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Our military veterans deserve tailored mental health care that supports their complex and unique needs. But the government is failing to take their plight seriously, writes Stephen Morgan

I cannot think of many jobs that regularly require you to sleep outside, cover long distances each day by foot and potentially be put in harm’s way. We demand so much from our brave service men and women, we must offer them our support when they return to civilian life. Across the country, veterans are being let down by this government’s lack of action.

Currently, the government’s efforts to support our veteran’s mental health is substandard. It is morally repugnant that in an NHS budget of over £150 billion UK-wide, less than £10 million per annum (0.007%) has been allocated to veteran-specific mental health services.

The government is not only refusing to give the necessary money to veteran’s services, but it is also refusing to give us the tools to highlight the gravity and reach of the problem by declining to hold relevant data.

The Ministry of Defence has refused requests to start recording suicides that occur within the veteran community, something that separates us from our allies in Australia, Canada, and New Zealand. The significance of this cannot be underestimated.  Without a quantifiable record, it will be harder to make progress with regard to addressing the serious issue. Current estimates project that it could be as high as one ex-serviceperson every seven days but without detailed analysis, the problem has the potential to be far worse.

The information that I have received from experts in this field and hugely important projects run by veterans like All Call Signs in my constituency is that the problems faced by veterans when they return to civilian life can be overwhelming and vastly dissimilar to the experiences of the general population. We need to see a system that provides a tailored mental health service to support these complex needs.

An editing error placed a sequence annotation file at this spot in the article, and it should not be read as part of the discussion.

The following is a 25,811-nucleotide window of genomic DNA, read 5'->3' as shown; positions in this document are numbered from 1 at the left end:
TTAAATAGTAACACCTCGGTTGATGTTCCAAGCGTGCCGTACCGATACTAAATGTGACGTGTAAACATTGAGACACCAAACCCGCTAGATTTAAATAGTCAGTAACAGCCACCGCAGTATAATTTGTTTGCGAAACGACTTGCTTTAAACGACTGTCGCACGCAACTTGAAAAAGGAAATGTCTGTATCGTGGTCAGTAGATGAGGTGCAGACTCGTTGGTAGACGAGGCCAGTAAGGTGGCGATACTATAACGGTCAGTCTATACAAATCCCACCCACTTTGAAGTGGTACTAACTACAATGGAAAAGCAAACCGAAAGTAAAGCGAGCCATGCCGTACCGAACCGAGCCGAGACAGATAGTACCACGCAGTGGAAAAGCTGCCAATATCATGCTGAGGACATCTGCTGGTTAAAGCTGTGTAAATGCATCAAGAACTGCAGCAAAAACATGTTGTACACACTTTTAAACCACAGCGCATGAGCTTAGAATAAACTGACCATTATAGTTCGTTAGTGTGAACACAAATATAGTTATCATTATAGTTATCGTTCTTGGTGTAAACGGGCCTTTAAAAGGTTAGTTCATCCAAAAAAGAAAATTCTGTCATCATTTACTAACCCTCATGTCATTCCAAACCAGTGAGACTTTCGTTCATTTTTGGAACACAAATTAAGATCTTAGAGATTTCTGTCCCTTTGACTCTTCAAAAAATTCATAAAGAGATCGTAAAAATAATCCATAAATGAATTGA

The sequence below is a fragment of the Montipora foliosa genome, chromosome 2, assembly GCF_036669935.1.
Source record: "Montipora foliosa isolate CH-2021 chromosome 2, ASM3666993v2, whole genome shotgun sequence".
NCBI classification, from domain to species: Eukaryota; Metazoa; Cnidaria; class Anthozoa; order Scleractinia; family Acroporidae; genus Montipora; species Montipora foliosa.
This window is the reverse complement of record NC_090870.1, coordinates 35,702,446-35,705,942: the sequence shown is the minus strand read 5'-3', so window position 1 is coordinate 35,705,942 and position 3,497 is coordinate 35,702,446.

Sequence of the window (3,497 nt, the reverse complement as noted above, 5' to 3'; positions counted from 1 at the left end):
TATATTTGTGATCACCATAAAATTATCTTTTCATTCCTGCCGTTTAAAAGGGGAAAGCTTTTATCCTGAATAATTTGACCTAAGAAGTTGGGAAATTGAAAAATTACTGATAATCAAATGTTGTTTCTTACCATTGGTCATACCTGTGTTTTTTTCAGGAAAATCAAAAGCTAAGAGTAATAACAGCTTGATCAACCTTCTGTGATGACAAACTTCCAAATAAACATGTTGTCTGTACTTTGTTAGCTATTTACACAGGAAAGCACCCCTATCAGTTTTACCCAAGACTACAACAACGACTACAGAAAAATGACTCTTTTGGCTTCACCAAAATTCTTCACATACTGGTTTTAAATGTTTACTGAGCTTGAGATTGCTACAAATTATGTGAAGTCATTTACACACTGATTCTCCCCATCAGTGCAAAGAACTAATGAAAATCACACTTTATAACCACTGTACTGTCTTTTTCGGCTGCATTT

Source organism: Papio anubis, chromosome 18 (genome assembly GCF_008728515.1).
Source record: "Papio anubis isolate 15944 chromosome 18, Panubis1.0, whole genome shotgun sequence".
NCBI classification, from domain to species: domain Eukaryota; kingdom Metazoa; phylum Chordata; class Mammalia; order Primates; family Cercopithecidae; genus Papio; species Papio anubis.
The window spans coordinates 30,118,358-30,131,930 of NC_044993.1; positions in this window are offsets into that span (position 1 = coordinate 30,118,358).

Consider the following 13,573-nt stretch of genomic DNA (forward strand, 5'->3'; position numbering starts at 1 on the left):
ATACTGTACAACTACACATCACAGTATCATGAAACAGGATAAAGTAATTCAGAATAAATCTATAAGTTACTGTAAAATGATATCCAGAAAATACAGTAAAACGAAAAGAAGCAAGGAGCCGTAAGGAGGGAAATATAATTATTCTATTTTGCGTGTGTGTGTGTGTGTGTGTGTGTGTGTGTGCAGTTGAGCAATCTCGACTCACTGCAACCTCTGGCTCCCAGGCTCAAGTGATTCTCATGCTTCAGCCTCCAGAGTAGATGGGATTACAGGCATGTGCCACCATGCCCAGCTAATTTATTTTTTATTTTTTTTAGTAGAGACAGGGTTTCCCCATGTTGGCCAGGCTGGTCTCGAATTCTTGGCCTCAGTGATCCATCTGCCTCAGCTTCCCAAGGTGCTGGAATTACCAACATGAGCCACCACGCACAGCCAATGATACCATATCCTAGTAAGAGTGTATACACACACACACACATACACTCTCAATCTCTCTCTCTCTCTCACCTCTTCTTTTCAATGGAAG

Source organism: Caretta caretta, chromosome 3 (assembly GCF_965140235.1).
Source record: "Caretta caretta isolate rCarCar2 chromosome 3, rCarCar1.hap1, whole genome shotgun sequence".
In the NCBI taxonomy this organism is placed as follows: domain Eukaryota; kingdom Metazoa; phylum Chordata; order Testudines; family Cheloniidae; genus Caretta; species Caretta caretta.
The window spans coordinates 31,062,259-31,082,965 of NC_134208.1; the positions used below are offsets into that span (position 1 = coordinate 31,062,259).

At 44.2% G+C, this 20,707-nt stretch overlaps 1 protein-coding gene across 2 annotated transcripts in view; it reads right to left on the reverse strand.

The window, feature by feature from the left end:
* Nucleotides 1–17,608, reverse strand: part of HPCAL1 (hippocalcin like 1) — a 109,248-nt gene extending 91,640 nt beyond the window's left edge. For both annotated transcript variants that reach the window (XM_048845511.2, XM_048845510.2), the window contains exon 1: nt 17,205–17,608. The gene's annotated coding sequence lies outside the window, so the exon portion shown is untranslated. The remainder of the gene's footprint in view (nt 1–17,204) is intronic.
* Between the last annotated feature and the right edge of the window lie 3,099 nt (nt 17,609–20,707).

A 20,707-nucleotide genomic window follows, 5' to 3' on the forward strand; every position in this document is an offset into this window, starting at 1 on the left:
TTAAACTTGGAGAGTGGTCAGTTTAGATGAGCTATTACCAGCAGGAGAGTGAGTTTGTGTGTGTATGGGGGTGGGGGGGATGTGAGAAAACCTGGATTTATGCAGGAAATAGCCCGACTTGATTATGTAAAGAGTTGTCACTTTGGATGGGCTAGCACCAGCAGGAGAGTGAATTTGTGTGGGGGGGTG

Calls for suicide monitoring have come from a litany of sources including media organisations, charities, and concerned MPs. Significantly, the Defence Select Committee, the body responsible for the checks and balances of the department, has joined in condemning the government’s actions. In a recent report, they made recommendations that the Ministry of Defence should cooperate with the Ministry of Justice to collate data on whether individuals who have committed suicide were from the veteran community. Again, the government refused to take heed of these suggestions and continues to turn a blind eye to our veterans’ plight.

The degree of disorganisation and miscommunication amongst the Government departments became evident to me upon securing this Westminster Hall debate. Within 24 hours both the MoD and the Health Department made contact to express that they would be answering my questions posed at the debate. Upon my questioning of their dual response, I received the following email: “I believe there has been some confusion from our side and it’s confirmed that MoD will be responding to the debate.”

This is a microcosm for the problem at hand. The government is in disarray over who is responsible.

This is why over the past two years, I have met with multiple veterans’ charities such as All Call Signs and Combat Stress, hosted a round table discussion with local groups and submitted a string of written questions. These efforts have culminated in successfully securing a Westminster Hall debate in Parliament, which will give me and other Members of Parliament the opportunity to highlight these injustices directly to the Government Minister responsible.

I hope that we can lay down foundations that will act to convince the Government to make recording the rate of suicides among British military veteran’s compulsory.

The fact that the figures are currently not readily available for public scrutiny is a danger to service people and our democracy. Ultimately, I will not stop raising this matter in Parliament until we see the structures change and the Government show veterans the respect they need and deserve.

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